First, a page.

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Last week, I gave a definition and examples of what a ‘negative’ character is. As the name suggests, a negative character is one who has a bad view on life, failing to see good in those around them. We call these characters pessimists sometimes, but I don’t want to label them with such a severe title because negative characters don’t have to see the bad in everything. A traumatic experience could cause them to react a certain way (see my post ‘Writing From a Villain’s POV for more details on that subject), or perhaps they have lost something important to them and that caused them to behave a certain way.

The opposite of a negative character is what I also call ‘positive’ characters. These are the sort of characters we see in much literature today. They have a fairly good view on life and they want to do good for others. They don’t have to be the protagonists, just as the negative characters don’t have to be villains. They can be side characters, maybe an added character, or they could possibly be the hero, but this doesn’t exclude them into being just main characters.

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The opposite of a negative character are what I also call ‘positive’ characters.

When I think of a positive character, I imagine something like the Amity in Divergent. Their main focus in life is to be happy and give encouragement and comfort to those that need it. Parties and social gatherings are some of the things that keep them happy, and they actually enjoy life and all it gives them, good or bad. These are some traits of a positive sort of character.

But what do negative and positive characters have in common? They are polar opposites in many ways, sure, but there are also some similarities they share. Maybe they have similar experiences, and they just handled them in separate ways, or perhaps their views of life and humanity are the same, but the beliefs that they keep to themselves are relatively secret. The possibilities could be endless.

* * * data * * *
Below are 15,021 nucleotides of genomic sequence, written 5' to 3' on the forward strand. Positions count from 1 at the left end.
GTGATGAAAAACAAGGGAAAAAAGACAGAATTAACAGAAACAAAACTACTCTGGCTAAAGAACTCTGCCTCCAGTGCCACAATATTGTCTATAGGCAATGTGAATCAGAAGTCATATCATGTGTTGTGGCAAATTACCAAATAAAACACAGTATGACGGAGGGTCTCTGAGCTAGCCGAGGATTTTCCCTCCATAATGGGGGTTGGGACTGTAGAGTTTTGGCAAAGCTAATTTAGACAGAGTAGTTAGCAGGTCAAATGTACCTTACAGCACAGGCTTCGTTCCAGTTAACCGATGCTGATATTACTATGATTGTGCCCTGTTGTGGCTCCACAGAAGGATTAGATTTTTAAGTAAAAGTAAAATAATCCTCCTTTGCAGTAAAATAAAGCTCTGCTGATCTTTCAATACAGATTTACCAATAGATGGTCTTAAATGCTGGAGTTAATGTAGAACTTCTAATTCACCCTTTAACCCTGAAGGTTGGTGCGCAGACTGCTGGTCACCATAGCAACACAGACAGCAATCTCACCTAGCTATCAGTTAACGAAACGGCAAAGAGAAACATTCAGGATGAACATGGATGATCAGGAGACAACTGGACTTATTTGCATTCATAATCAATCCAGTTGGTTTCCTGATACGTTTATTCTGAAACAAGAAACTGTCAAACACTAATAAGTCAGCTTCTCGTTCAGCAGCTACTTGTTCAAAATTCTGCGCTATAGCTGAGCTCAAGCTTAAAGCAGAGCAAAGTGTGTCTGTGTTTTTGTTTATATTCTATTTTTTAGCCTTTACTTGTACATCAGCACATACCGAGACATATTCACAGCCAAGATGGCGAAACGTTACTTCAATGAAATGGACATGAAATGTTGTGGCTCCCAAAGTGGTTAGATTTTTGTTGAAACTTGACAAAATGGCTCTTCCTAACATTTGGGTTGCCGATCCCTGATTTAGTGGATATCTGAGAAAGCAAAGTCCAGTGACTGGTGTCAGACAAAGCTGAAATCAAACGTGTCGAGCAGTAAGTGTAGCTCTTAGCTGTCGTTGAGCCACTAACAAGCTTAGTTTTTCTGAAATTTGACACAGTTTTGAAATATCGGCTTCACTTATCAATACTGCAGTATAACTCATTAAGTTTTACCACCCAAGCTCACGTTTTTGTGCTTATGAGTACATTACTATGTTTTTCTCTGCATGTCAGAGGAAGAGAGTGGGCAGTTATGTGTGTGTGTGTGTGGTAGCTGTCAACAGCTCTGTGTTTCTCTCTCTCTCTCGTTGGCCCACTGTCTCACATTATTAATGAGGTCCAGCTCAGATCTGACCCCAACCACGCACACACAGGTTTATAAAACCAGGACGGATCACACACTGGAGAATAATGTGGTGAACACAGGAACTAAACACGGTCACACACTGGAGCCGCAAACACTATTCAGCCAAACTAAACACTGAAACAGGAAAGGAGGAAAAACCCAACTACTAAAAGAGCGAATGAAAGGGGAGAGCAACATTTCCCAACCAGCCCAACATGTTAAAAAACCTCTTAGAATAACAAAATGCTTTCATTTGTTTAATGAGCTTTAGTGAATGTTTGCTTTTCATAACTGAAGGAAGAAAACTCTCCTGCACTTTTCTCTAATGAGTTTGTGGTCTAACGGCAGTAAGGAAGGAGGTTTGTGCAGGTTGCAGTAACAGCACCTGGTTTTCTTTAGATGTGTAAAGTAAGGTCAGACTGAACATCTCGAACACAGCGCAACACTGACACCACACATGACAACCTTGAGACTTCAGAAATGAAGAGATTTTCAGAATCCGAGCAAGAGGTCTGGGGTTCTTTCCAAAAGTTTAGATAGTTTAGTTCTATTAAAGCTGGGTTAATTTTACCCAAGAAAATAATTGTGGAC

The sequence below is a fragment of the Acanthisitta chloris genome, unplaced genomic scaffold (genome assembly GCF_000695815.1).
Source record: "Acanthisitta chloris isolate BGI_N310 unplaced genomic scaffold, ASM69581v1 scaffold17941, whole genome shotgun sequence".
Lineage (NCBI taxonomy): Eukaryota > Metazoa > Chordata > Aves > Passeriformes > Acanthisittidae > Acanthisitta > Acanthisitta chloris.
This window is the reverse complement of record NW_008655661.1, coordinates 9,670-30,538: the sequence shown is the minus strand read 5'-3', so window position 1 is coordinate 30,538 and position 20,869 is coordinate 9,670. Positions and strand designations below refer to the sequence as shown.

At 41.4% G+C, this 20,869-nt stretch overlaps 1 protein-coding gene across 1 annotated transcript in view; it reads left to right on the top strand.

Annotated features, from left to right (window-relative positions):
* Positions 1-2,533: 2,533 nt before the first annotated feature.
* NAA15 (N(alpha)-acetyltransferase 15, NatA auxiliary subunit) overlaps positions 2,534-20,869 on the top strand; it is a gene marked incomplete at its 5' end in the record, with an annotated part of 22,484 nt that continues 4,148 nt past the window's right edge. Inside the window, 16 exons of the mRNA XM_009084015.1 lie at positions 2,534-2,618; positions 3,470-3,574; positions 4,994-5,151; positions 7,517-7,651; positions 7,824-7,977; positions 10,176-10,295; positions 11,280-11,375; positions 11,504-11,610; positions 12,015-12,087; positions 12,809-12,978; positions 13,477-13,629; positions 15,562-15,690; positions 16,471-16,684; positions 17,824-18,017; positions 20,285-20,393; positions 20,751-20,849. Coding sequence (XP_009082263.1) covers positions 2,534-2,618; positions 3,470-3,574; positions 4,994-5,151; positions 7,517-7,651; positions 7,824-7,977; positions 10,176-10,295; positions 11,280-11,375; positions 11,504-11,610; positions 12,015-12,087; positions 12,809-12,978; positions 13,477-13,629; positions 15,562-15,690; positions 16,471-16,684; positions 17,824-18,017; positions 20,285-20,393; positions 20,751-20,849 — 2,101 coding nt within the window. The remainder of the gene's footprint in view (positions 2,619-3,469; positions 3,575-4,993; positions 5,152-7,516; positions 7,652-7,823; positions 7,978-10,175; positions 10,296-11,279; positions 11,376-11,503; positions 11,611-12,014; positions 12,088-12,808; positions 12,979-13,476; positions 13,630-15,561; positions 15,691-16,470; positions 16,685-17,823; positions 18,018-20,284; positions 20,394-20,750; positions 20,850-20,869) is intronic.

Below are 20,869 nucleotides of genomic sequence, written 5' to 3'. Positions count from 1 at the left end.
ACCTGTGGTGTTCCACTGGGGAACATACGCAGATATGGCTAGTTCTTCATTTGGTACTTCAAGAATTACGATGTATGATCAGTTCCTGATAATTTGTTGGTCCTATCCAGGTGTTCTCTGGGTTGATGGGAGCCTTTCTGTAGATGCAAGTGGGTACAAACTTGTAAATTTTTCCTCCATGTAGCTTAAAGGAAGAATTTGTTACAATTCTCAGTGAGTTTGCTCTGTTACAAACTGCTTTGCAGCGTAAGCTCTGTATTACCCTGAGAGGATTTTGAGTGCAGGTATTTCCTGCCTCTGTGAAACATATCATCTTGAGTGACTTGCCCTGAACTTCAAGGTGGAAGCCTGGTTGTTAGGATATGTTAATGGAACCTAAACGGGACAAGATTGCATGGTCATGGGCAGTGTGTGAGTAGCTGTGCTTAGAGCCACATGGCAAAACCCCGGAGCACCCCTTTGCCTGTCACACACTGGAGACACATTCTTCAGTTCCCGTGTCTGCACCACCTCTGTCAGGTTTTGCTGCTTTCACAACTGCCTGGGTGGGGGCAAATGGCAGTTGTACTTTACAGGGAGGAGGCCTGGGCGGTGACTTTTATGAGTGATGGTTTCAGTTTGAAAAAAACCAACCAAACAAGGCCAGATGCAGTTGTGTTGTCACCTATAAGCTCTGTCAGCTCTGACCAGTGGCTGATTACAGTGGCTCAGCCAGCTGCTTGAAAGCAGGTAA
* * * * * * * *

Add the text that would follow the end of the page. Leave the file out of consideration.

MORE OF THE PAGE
Now, the real question is: How do we add such characters into a storyline? What if you don’t want them to be the main characters? How do we handle that? There are also many options, but most authors tend to make these characters friends, bullies, or comrades they work with or know at school or in the neighborhood. For example, Pride and Prejudice uses many side characters that were important for the story, but weren’t really main characters. The story focused primarily on Lizzie and Mr. Darcy, and the sisters acted as either negative or positive characters depending on their personality.

So, negative characters are those who appear grumpy and slightly misanthropic and positive character act as comforters and encouragers, depending on the situation, and the possibilities for how you use them are endless. So feel free to use them as you wish! They’re yours to control.

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Each character has a destiny, even if they are not protagonists.

 

The ‘Positives’ and ‘Negatives’- It Has To Add Up (Part 1)

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Many times I have found myself writing about negative types of characters. Negative characters can be seen in many books and movies today, and, to some degree, they play a good role for the storyline, however, negative characters do harm situations in some way, whether by ideas, personality, or actions.

When I refer to a ‘negative’ character, I mean that they are not necessarily villains, but they have a pessimistic view on life and humanity in general. They see no good in people, and they think that they all are out for only themselves (ironic, eh?). Their views actually are intended to harm others because they just don’t care about feelings. This could be seen as almost villainous.

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Negative, dark characters could almost be seen as villainous

Why do I write negative characters in my stories then? I think negative characters are important to the plot, but not just that. I feel like this is the best way to portray a lesson to the reader; through a mentally or physically damaged person. It is better to work from negative to positive than positive to negative, in my opinion (I can’t say the same for math, though.), so this is why I find them easier to mold.